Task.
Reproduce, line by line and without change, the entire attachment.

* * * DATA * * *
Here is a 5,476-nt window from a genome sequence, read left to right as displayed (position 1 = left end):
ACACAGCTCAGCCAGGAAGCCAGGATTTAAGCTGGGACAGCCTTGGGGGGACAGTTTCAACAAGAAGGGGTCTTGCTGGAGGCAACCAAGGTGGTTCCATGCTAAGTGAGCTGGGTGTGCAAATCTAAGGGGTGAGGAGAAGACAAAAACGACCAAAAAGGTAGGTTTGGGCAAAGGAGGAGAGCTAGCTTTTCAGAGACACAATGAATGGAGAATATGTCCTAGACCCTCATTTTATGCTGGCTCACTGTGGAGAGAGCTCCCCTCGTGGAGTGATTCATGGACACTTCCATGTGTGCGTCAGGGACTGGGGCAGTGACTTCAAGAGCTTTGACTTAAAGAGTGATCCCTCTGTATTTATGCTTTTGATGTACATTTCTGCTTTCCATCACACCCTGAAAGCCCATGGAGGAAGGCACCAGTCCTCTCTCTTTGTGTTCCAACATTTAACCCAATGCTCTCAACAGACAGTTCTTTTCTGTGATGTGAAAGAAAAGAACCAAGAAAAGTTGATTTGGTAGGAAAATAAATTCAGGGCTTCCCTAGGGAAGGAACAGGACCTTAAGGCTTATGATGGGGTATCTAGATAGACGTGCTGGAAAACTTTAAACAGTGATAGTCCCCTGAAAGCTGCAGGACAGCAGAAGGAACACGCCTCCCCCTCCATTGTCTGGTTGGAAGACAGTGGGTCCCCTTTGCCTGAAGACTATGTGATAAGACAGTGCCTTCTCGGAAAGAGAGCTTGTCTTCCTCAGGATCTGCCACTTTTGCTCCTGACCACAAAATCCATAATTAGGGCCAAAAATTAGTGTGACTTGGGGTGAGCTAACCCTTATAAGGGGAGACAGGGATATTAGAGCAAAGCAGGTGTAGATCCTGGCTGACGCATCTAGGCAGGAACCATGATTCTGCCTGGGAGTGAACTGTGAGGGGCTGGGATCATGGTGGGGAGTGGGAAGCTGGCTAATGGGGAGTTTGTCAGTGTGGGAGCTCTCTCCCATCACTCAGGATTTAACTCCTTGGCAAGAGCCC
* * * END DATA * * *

Here is a 5,476-nt window from a genome sequence, read left to right as displayed (position 1 = left end):
ACACAGCTCAGCCAGGAAGCCAGGATTTAAGCTGGGACAGCCTTGGGGGGACAGTTTCAACAAGAAGGGGTCTTGCTGGAGGCAACCAAGGTGGTTCCATGCTAAGTGAGCTGGGTGTGCAAATCTAAGGGGTGAGGAGAAGACAAAAACGACCAAAAAGGTAGGTTTGGGCAAAGGAGGAGAGCTAGCTTTTCAGAGACACAATGAATGGAGAATATGTCCTAGACCCTCATTTTATGCTGGCTCACTGTGGAGAGAGCTCCCCTCGTGGAGTGATTCATGGACACTTCCATGTGTGCGTCAGGGACTGGGGCAGTGACTTCAAGAGCTTTGACTTAAAGAGTGATCCCTCTGTATTTATGCTTTTGATGTACATTTCTGCTTTCCATCACACCCTGAAAGCCCATGGAGGAAGGCACCAGTCCTCTCTCTTTGTGTTCCAACATTTAACCCAATGCTCTCAACAGACAGTTCTTTTCTGTGATGTGAAAGAAAAGAACCAAGAAAAGTTGATTTGGTAGGAAAATAAATTCAGGGCTTCCCTAGGGAAGGAACAGGACCTTAAGGCTTATGATGGGGTATCTAGATAGACGTGCTGGAAAACTTTAAACAGTGATAGTCCCCTGAAAGCTGCAGGACAGCAGAAGGAACACGCCTCCCCCTCCATTGTCTGGTTGGAAGACAGTGGGTCCCCTTTGCCTGAAGACTATGTGATAAGACAGTGCCTTCTCGGAAAGAGAGCTTGTCTTCCTCAGGATCTGCCACTTTTGCTCCTGACCACAAAATCCATAATTAGGGCCAAAAATTAGTGTGACTTGGGGTGAGCTAACCCTTATAAGGGGAGACAGGGATATTAGAGCAAAGCAGGTGTAGATCCTGGCTGACGCATCTAGGCAGGAACCATGATTCTGCCTGGGAGTGAACTGTGAGGGGCTGGGATCATGGTGGGGAGTGGGAAGCTGGCTAATGGGGAGTTTGTCAGTGTGGGAGCTCTCTCCCATCACTCAGGATTTAACTCCTTGGCAAGAGCCC